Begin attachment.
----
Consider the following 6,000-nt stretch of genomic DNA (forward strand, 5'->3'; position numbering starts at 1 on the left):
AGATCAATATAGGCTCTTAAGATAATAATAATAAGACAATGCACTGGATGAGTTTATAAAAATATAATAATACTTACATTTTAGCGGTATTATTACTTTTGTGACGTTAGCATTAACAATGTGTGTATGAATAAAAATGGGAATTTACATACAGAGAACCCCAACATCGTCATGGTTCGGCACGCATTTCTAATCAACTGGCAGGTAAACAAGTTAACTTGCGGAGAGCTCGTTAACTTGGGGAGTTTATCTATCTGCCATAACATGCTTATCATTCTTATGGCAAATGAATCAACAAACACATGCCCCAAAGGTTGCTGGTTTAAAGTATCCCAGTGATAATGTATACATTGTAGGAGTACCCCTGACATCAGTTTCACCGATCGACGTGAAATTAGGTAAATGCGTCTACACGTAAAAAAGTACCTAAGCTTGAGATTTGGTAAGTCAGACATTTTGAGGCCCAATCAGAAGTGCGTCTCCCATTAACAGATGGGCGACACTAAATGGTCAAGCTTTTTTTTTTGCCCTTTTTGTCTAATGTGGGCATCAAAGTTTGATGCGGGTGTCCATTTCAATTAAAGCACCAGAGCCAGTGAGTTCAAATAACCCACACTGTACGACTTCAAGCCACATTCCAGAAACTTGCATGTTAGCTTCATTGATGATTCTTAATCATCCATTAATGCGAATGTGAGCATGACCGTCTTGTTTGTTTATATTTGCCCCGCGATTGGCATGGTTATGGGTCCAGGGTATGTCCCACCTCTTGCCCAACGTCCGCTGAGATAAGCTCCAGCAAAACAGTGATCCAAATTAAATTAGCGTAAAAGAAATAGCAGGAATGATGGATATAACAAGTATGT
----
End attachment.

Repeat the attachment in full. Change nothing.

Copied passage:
Consider the following 6,000-nt stretch of genomic DNA (forward strand, 5'->3'; position numbering starts at 1 on the left):
AGATCAATATAGGCTCTTAAGATAATAATAATAAGACAATGCACTGGATGAGTTTATAAAAATATAATAATACTTACATTTTAGCGGTATTATTACTTTTGTGACGTTAGCATTAACAATGTGTGTATGAATAAAAATGGGAATTTACATACAGAGAACCCCAACATCGTCATGGTTCGGCACGCATTTCTAATCAACTGGCAGGTAAACAAGTTAACTTGCGGAGAGCTCGTTAACTTGGGGAGTTTATCTATCTGCCATAACATGCTTATCATTCTTATGGCAAATGAATCAACAAACACATGCCCCAAAGGTTGCTGGTTTAAAGTATCCCAGTGATAATGTATACATTGTAGGAGTACCCCTGACATCAGTTTCACCGATCGACGTGAAATTAGGTAAATGCGTCTACACGTAAAAAAGTACCTAAGCTTGAGATTTGGTAAGTCAGACATTTTGAGGCCCAATCAGAAGTGCGTCTCCCATTAACAGATGGGCGACACTAAATGGTCAAGCTTTTTTTTTTGCCCTTTTTGTCTAATGTGGGCATCAAAGTTTGATGCGGGTGTCCATTTCAATTAAAGCACCAGAGCCAGTGAGTTCAAATAACCCACACTGTACGACTTCAAGCCACATTCCAGAAACTTGCATGTTAGCTTCATTGATGATTCTTAATCATCCATTAATGCGAATGTGAGCATGACCGTCTTGTTTGTTTATATTTGCCCCGCGATTGGCATGGTTATGGGTCCAGGGTATGTCCCACCTCTTGCCCAACGTCCGCTGAGATAAGCTCCAGCAAAACAGTGATCCAAATTAAATTAGCGTAAAAGAAATAGCAGGAATGATGGATATAACAAGTATGT